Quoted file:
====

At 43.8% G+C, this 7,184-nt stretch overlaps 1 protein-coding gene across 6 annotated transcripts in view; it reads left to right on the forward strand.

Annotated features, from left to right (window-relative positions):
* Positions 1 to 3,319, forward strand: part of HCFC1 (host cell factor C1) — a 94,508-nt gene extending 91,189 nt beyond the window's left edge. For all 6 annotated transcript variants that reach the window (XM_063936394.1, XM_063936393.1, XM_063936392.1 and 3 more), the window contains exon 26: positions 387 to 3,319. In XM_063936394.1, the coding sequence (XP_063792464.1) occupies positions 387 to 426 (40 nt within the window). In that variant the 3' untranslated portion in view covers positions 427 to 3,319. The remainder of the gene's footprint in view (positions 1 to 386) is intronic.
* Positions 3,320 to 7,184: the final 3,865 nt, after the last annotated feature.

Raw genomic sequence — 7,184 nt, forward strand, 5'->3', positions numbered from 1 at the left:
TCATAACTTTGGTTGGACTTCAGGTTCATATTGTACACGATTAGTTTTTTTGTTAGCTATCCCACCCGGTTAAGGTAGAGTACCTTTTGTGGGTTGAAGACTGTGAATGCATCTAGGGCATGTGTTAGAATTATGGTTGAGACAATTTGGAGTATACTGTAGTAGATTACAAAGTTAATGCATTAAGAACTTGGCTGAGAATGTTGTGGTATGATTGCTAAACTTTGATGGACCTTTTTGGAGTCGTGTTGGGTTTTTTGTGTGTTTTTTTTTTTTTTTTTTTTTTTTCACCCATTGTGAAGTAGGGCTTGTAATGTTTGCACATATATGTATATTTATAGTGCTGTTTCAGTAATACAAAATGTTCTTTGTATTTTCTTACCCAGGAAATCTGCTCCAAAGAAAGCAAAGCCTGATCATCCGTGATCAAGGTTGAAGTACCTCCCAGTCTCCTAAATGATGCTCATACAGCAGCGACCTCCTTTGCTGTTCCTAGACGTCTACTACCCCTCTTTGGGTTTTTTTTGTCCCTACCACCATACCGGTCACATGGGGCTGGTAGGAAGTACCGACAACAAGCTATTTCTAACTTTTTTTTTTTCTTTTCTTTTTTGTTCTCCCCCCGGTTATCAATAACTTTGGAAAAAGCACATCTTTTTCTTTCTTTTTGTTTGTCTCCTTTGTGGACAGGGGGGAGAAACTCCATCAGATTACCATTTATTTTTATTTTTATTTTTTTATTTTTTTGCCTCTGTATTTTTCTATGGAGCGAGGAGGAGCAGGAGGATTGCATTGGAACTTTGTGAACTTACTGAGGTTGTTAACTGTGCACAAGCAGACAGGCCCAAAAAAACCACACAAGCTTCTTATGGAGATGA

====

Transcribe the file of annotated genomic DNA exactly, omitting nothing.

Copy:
At 43.8% G+C, this 7,184-nt stretch overlaps 1 protein-coding gene across 6 annotated transcripts in view; it reads left to right on the forward strand.

Annotated features, from left to right (window-relative positions):
* Positions 1 to 3,319, forward strand: part of HCFC1 (host cell factor C1) — a 94,508-nt gene extending 91,189 nt beyond the window's left edge. For all 6 annotated transcript variants that reach the window (XM_063936394.1, XM_063936393.1, XM_063936392.1 and 3 more), the window contains exon 26: positions 387 to 3,319. In XM_063936394.1, the coding sequence (XP_063792464.1) occupies positions 387 to 426 (40 nt within the window). In that variant the 3' untranslated portion in view covers positions 427 to 3,319. The remainder of the gene's footprint in view (positions 1 to 386) is intronic.
* Positions 3,320 to 7,184: the final 3,865 nt, after the last annotated feature.

Raw genomic sequence — 7,184 nt, forward strand, 5'->3', positions numbered from 1 at the left:
TCATAACTTTGGTTGGACTTCAGGTTCATATTGTACACGATTAGTTTTTTTGTTAGCTATCCCACCCGGTTAAGGTAGAGTACCTTTTGTGGGTTGAAGACTGTGAATGCATCTAGGGCATGTGTTAGAATTATGGTTGAGACAATTTGGAGTATACTGTAGTAGATTACAAAGTTAATGCATTAAGAACTTGGCTGAGAATGTTGTGGTATGATTGCTAAACTTTGATGGACCTTTTTGGAGTCGTGTTGGGTTTTTTGTGTGTTTTTTTTTTTTTTTTTTTTTTTTCACCCATTGTGAAGTAGGGCTTGTAATGTTTGCACATATATGTATATTTATAGTGCTGTTTCAGTAATACAAAATGTTCTTTGTATTTTCTTACCCAGGAAATCTGCTCCAAAGAAAGCAAAGCCTGATCATCCGTGATCAAGGTTGAAGTACCTCCCAGTCTCCTAAATGATGCTCATACAGCAGCGACCTCCTTTGCTGTTCCTAGACGTCTACTACCCCTCTTTGGGTTTTTTTTGTCCCTACCACCATACCGGTCACATGGGGCTGGTAGGAAGTACCGACAACAAGCTATTTCTAACTTTTTTTTTTTCTTTTCTTTTTTGTTCTCCCCCCGGTTATCAATAACTTTGGAAAAAGCACATCTTTTTCTTTCTTTTTGTTTGTCTCCTTTGTGGACAGGGGGGAGAAACTCCATCAGATTACCATTTATTTTTATTTTTATTTTTTTATTTTTTTGCCTCTGTATTTTTCTATGGAGCGAGGAGGAGCAGGAGGATTGCATTGGAACTTTGTGAACTTACTGAGGTTGTTAACTGTGCACAAGCAGACAGGCCCAAAAAAACCACACAAGCTTCTTATGGAGATGA